Roses in a Glass Vase

by James Noble

£2,500

DIMENSIONS: 18 x 14 inches (45.7 x 35.6 cm)
SIGNATURE: Signed ‘James Noble’ (lower right)
MEDIUM: Oil on canvas

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    Catalogue No: 6653 Categories: , Tags: , , ,

    James Noble was a British artist best known for his floral still life paintings.

    His technique was inspired by the work of 17th-century Dutch and Flemish painters such as Ambrosius Bosschaert the Elder, Roelandt Savery, and Jan Brueghel the Elder.

    Private collection United Kingdom

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    James Noble was born in Middlesex in 1919. He went to work in the family’s painting and decorating business but soon found that he had an aptitude for drawing and was encouraged to attend evening classes.

    Noble studied at both the Grosvenor School of Modern Art and the Regent Street Polytechnic. He had as his master the well-known Scottish landscape painter and engraver Iain MacNab (1890-1970) who himself had been a pupil of the fashionable Glasgow School of Art and Heatherleys, the oldest independent art school in London (founded in 1845, which focused on figurative painting) and eventually became its Principle.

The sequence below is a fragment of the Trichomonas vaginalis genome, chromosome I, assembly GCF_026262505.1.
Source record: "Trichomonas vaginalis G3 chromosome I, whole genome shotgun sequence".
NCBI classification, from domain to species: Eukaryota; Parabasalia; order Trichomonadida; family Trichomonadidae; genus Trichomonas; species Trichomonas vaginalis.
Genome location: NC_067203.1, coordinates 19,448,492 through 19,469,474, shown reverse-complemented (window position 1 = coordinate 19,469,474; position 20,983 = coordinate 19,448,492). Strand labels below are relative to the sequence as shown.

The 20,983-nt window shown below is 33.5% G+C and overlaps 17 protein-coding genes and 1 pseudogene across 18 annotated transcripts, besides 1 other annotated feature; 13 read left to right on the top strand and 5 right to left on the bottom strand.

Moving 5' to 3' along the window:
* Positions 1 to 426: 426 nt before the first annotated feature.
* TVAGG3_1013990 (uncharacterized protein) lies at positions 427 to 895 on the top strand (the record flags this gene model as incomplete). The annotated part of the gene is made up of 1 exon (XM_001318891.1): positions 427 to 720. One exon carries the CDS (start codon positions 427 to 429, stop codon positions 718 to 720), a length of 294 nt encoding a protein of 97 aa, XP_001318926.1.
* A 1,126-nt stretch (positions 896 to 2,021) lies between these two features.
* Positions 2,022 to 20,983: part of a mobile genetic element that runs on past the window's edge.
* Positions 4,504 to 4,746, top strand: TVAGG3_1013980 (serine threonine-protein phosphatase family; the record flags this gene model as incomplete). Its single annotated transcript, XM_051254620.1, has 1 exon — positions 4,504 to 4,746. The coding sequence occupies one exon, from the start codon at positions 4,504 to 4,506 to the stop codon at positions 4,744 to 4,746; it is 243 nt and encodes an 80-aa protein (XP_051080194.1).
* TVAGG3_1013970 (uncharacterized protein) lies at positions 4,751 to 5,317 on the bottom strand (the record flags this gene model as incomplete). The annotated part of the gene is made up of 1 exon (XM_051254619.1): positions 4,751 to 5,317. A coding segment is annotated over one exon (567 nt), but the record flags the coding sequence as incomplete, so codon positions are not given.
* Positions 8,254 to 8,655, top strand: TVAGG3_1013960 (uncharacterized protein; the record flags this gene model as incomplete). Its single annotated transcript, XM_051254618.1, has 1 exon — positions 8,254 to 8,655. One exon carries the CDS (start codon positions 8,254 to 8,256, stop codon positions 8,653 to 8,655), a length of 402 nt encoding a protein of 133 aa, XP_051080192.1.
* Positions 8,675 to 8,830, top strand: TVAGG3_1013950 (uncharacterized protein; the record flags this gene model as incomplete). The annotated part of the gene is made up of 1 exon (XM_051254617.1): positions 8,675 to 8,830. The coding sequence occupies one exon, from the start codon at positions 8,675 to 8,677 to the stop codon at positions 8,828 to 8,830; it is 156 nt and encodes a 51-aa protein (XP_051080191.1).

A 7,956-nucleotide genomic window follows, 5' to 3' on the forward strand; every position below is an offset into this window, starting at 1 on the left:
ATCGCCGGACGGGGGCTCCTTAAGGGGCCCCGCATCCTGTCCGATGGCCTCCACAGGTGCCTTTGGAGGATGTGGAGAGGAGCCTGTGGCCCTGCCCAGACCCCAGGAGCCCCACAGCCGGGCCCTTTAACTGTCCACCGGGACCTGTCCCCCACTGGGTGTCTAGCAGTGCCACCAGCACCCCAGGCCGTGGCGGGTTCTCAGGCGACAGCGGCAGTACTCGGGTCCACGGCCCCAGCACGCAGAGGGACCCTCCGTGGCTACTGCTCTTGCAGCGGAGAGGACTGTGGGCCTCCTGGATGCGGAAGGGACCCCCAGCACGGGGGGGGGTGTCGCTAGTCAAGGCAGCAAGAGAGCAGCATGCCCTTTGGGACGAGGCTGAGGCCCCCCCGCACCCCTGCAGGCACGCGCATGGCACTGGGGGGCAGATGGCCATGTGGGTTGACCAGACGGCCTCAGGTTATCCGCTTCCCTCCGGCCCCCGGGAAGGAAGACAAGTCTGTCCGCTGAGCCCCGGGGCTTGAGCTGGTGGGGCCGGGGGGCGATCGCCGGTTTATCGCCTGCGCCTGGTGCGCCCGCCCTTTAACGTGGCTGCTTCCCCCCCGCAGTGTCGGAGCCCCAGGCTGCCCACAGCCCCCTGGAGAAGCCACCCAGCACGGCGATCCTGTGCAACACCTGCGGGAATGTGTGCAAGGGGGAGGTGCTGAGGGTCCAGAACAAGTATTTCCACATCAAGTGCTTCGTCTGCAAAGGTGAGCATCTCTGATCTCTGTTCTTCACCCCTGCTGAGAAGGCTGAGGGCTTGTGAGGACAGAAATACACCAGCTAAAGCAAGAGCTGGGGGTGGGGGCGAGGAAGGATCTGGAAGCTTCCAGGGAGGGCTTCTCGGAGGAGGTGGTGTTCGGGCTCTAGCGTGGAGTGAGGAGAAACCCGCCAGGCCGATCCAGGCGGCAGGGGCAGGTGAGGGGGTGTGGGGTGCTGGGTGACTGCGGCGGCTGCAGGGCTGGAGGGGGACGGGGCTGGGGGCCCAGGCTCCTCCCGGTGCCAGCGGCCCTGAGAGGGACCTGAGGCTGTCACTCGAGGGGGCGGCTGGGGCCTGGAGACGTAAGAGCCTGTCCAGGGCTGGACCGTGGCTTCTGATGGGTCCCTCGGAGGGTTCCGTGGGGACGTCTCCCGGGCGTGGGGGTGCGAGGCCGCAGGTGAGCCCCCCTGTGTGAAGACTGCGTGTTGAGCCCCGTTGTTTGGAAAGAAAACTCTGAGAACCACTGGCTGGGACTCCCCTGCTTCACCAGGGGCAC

Noble soon found himself drawn to the flower paintings of the great 17th Century Dutch romantic artists such as Ambrosius Bosschaert the Elder, Roelandt Savery and Jan Brueghel the Elder. It is in this genre that Noble found his own forté.

    There was a break in his career when he served as an assault engineer in the infantry during World War II; however he managed to continue his drawing throughout.

    He favoured a somewhat simplistic approach to his compositions (and often stylised) but always with a clear sense of balance and colour.

    Since his first solo London exhibition at the Bond Street Gallery in 1957 his work has been sort after by collectors far a-field and as he was a prolific artist his work appears regularly in the art market and is always keenly contested.

    The artist died in 1989 in Norwich.

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